“The Decline of the American Middle Class,” by Andrew J. Schatkin
When I was a young person living in Bayside, Queens, one of my neighbors was a taxi driver who had a non-working wife and the other was a plumber. My father was a lawyer who worked for the Law Department of the City of New York. We all saw ourselves as members of the American Middle class. The fact of the matter is, and I did not know this at that time, that we all considered ourselves as middle class, although frankly, we did not have much money and by today’s standards, we were poor. Nevertheless, the taxi driver and plumber owned fairly nice houses, and in all instances, the husbands had non-working wives and several children on what was by today’s standards rather meager incomes.
Today, by all standards, those persons on my block in Bayside, who were members of the middle class, are no longer so. This little essay proposes to examine what happened to the middle class in the present day 2018. I am not an economist or historian, and my knowledge of what happened here is limited. But what happened here is the following…
Before the Great Depression, American society consisted of the haves and have-nots. The have- nots at that time were the rural and urban poor. The United States at that time was probably 60-65% rural and rural poverty was very great, particularly in the South, or at least I think so. The reforms of Franklin D. Roosevelt resulted, by the end of his Presidency, in the creation of an American middle class.
How did this happen? There are several factors. First, after a great struggle, the American worker was permitted to form unions and engage in collective bargaining with the result that the workers in the manufacturing sector were raised through negotiation and collective bargaining with the manufacturing companies which employed them to middle class status. At the beginning of this process, the corporate sector vehemently opposed the formation of unions even to the extent of engaging in violence against them and their formation.
Second, President Franklin Roosevelt modified and reformed America’s raw-boned capitalist system, bringing about such changes as Social Security for persons over 65, Social Security Disability for ill and disabled persons, unemployment insurance for fired or laid off workers, workers’ compensation and others. One of the great projects and reforms was the formation of the Tennessee Valley Authority, which brought electricity to significantly impoverished sections of the rural population of this country which probably had no electricity or running water.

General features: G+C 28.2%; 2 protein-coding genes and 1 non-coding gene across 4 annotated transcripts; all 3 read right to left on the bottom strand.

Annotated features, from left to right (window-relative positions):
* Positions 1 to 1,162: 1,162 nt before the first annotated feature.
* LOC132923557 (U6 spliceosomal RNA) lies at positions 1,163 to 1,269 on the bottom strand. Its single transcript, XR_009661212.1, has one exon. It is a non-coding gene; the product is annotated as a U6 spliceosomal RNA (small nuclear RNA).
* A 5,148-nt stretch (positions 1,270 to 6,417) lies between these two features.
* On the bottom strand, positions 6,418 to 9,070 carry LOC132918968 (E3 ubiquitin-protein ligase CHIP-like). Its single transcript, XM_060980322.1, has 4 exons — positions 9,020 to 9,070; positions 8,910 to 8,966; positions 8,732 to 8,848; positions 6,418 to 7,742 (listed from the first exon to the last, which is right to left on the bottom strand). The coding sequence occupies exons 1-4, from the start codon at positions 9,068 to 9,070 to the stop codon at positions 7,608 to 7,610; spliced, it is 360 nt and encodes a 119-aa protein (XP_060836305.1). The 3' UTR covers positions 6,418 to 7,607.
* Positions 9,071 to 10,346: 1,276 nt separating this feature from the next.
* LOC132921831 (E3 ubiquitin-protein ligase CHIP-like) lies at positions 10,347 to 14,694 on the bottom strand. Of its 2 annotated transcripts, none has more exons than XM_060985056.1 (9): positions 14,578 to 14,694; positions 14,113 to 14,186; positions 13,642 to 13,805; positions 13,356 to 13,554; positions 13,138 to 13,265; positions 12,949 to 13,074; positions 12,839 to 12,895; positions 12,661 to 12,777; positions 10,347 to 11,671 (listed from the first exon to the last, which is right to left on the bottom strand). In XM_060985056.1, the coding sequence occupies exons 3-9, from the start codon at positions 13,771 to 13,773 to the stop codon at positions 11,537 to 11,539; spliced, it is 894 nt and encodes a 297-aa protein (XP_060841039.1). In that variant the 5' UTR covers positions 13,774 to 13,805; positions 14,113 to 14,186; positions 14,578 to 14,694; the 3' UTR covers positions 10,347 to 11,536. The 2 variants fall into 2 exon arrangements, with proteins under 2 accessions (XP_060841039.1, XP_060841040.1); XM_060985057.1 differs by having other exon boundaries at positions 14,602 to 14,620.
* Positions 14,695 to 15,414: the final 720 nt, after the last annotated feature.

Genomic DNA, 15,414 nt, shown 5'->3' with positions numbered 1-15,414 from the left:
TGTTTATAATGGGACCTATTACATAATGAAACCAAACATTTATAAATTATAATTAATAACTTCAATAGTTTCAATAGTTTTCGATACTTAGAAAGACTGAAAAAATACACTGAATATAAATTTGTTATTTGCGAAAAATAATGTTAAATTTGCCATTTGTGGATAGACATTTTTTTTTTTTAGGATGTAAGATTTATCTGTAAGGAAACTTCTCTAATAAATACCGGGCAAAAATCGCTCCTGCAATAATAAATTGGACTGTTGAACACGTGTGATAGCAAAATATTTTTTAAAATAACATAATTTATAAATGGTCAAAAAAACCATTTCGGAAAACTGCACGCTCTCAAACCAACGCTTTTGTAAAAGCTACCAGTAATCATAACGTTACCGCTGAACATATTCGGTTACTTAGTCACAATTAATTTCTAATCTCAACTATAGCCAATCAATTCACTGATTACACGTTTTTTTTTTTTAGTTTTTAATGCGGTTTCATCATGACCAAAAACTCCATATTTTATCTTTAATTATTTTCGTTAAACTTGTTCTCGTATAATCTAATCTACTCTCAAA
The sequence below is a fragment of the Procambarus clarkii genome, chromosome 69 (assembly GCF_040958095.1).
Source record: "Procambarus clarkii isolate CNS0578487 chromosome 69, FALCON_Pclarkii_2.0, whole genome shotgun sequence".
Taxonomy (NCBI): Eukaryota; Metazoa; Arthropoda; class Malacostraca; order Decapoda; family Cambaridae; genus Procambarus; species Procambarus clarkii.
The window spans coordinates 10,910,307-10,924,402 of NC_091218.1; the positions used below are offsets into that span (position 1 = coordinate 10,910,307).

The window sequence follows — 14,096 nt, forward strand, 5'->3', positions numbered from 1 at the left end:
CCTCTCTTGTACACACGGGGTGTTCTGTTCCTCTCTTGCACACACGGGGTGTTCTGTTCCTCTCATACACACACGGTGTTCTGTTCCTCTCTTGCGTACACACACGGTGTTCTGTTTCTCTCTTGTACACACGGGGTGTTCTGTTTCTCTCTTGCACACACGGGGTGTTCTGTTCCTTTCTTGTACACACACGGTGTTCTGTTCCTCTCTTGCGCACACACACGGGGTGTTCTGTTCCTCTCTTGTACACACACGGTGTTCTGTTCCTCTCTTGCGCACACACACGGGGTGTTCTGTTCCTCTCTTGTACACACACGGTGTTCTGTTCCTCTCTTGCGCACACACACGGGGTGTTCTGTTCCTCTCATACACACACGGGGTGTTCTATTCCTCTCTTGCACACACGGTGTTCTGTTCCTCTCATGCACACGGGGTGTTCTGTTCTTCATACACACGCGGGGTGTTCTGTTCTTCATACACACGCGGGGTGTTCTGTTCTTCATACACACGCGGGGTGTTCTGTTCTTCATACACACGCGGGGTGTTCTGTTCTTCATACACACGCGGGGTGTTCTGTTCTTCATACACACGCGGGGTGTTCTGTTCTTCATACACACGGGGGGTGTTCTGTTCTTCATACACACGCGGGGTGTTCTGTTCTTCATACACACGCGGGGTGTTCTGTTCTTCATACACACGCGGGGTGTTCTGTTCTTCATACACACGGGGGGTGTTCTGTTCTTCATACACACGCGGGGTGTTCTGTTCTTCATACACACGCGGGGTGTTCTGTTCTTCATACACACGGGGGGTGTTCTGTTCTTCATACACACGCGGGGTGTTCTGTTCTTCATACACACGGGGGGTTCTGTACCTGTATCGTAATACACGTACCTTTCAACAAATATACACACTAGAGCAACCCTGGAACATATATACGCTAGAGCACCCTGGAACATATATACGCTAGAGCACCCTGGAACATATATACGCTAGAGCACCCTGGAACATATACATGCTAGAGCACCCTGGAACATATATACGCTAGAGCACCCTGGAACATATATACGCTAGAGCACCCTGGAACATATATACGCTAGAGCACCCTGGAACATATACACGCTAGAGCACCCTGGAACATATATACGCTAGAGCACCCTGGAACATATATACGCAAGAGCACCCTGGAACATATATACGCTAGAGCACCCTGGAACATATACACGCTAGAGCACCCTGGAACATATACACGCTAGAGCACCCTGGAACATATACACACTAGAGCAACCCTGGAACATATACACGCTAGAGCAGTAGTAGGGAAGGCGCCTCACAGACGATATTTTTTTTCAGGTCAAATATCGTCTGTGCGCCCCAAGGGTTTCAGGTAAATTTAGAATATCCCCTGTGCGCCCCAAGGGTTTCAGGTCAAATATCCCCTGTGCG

By 1948 or1950, after the end of World War II, an American middle class had emerged.
At the present time, that American class is not only on the decline but is in the process of elimination from the scene. The reasons for this are the following factors: 1. Unions have been eliminated since the mid-1960’s with the result that those workers who obtained middle class status have been pushed down for want of a better phrase to the lower economic section of society. 2. There has been an outsourcing of business to Asia together with an influx of extremely cost effective, if not cheap, Hispanic or Third World labor who work for extremely low wages, with which the American workers is unable to compete. Finally, a situation has been created by the global corporate sector to create a peonage system of work within the United States in which workers have no job security, obtain no pensions, and have an extremely limited working life. Often these workers are eliminated from the workforce by the time they are in their mid-forties.
This labor system is extremely cost-effective for the corporate global sector. In fact, for some time now, there have been forces in American society that wish to eliminate Social Security, Medicare, or Medicaid. Thus, the American middle class created by the New Deal has largely been marginalized, if not completely eliminated. Thus our society has once again been transformed to the prior to 1930 society of haves and have nots. Perhaps the most defined reasons for this entire situation are greed, avarice, and selfishness on the part of some small group of people who want as much as they can get and oppose some degree of equal distribution of wealth.
I think, unfortunately, our system, with its gross emphasis on money at its and core, has brought this situation about. This emphasis on money has pushed out any other thought systems whether the church, communism, or socialism which in prior times had some play in our system. All systems are defective because the human beings who participate in them are imperfect. I think the imperfection in our present system lies in its present on making money the sole yardstick and measuring rod of all human endeavors and activity. This is corruption and I speculate it is dragging all of us down.
There is no middle class at this point in time because there are forces in American society that do not want it. What the future will bring I cannot say, and perhaps I will not live to see it. I can only say that a society solely based on wealth acquisition goes and will go nowhere.
This essay is taken from my book Essays on Faith, Politics, Culture, and Philosophy pub. by UPA, 2016, pp. 123-125 chapter 43, and also on Academia.edu.